SEATTLE — It’s no stretch to say the Mariners, as they enter this week, face not only a defining point in their season but also a seminal moment in franchise history.
What do they do with Felix Hernandez?
The once-preeminent King is now, clearly, the weakest link in the rotation for a club locked in a tight wild-card race and seeking to end a 16-year postseason drought.
Hernandez, still just 32, is 8-9 with a 5.58 ERA in 21 starts and, worse still, is trending downward: Just two quality starts in his last eight outings. He gave up seven runs in 2 2/3 innings in Saturday’s 11-5 loss to the Angels in Anaheim.
This can’t go on much (any?) longer.
“I mean, it’s embarrassing,” Hernandez acknowledged after Saturday’s shellacking. “If we’re going to make the playoffs, I have to do something better than this. That’s all I got to say.”
Manager Scott Servais, when asked Saturday about Hernandez’s status in the rotation, offered an ominous: “We’ve got to wait and see.” A day later, Servais said he planned to discuss the matter Monday with general manager Jerry Dipoto.
At minimum, it appears the Mariners are open to the possibility of pulling Hernandez from their rotation prior to his next scheduled turn Thursday against Toronto at Safeco Field.
I posted a twitter poll early Sunday regarding what the Mariners should do with Hernandez. There were three choices: Pull him from the rotation. Give him a little longer. Just let him pitch.
The poll produced more than 800 responses in the first three hours, and more than two-thirds of those who participated believe the Mariners should pull Hernandez from their rotation.
For what it’s worth, if I were voting, I’d say he deserves a little more time, but I understand why many disagree.
Pulling Hernandez from the rotation would be no small thing.
We’re talking about a genuine star who became a franchise icon after foregoing the opportunity to test free agency when he agreed to a seven-year extension prior to the 2013 season.
The Mariners, at the time, had averaged a 68-94 record over the three previous seasons. By signing, Hernandez was buying into a long-term plan at a time when there was little reason to do so.
Yes, he got a megadeal to remain in Seattle — a guaranteed $175 million over seven years — but there’s little doubt that Hernandez could have matched (and likely exceeded) it by becoming a free agent.
Felix has always said he’s never wanted to play, or win, anywhere else. His actions back up that declaration.
Maybe none of that matters at this point. Major League Baseball, as we are often reminded, is a business. And that business, increasingly, operates through the bloodless abacus of statistical analysis.
Given that, it’s hard at this point to build any analytical case that supports keeping Hernandez in the rotation. Even so, that’s only part of the decision. Equally important is who replaces him?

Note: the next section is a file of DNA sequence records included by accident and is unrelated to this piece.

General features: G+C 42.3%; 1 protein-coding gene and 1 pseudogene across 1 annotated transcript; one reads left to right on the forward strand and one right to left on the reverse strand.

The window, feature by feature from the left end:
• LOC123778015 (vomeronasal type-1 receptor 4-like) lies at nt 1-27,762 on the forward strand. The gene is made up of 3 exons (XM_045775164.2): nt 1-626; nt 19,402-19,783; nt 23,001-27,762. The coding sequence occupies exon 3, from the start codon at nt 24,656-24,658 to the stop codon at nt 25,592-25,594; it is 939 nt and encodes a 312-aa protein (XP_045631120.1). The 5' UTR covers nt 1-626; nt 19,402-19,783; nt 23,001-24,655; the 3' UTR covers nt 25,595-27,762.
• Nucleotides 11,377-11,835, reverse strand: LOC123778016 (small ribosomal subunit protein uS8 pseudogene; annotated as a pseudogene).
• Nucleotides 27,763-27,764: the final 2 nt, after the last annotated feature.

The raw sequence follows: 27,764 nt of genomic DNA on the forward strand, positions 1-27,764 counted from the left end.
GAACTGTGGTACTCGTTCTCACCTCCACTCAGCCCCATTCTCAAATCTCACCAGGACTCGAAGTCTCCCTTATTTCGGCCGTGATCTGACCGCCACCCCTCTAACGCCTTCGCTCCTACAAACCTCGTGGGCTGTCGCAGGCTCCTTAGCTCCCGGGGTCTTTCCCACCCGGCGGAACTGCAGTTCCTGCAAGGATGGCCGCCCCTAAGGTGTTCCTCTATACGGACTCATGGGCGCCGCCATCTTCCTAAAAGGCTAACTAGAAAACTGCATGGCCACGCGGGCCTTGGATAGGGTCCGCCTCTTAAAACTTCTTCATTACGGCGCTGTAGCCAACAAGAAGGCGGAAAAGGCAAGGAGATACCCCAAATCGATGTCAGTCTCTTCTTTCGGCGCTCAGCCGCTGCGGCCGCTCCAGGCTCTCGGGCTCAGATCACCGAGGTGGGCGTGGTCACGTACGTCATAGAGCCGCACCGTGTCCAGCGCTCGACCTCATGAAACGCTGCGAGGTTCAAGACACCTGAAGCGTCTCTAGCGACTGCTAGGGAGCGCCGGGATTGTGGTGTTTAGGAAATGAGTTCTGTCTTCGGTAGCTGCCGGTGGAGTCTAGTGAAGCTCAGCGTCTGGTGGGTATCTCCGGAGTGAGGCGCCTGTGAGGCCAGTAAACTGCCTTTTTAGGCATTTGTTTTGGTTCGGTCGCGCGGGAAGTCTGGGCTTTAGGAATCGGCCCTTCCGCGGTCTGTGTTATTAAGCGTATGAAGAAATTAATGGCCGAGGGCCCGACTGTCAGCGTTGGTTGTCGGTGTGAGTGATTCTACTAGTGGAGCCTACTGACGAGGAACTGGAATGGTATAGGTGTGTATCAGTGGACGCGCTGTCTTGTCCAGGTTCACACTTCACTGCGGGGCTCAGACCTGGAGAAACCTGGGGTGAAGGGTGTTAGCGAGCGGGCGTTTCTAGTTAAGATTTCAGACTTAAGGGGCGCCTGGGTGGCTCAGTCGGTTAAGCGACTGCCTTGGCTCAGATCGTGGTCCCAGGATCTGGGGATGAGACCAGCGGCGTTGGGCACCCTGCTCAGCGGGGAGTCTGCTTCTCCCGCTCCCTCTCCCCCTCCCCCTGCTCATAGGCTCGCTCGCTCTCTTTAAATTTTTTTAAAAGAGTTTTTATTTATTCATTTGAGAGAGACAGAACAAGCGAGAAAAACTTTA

The likeliest candidate, as I write this, is right-hander Erasmo Ramirez, who is nearing a return to active duty in his season-long recovery from a strained latissimus dorsi muscle.
Ramirez had a 3.92 ERA last season in 11 starts after being reacquired from Tampa Bay and projected as part of the rotation before his injury surfaced in spring training. Right now, that would be an upgrade over Felix.
I say as I write this because the Mariners could acquire a starting pitcher prior to the non-waiver trade deadline, which is 1 p.m. Tuesday. (Or afterward. Trades are more difficult, but still possible, after the deadline.)
This might all be premature.
Hernandez could get a reprieve from Dipoto and Servais and respond by pitching well Thursday against Toronto. (Again, I’d favor giving him another start or two.) But let’s say, for the sake of argument, the Mariners pull him from their rotation.
What happens then?
A quick run through social media suggests many fans believe the club should put Hernandez in the bullpen as a middle or long reliever.
That’s a viable short-term option if — and only if — the Mariners believe (and Hernandez concurs) that a fix is possible through an adjusted repertoire, an altered delivery or something of that sort.
The best-case scenario in that plan is Hernandez goes to the bullpen and pitches occasionally in low-leverage situations. His work leads to a fix, and he returns, rejuvenated, to the rotation at some point later in the season.
A less-optimal (but still acceptable) result is the overhaul continues for the remainder of the season. Hernandez then gets the chance next spring to pitch his way back into the rotation.
Here’s the key though: If the Mariners get to the point where they pull Hernandez from their rotation — a Rubicon moment — he must buy into any subsequent move to the bullpen and accept the need for an adjusted approach.
If not…well, this won’t end well.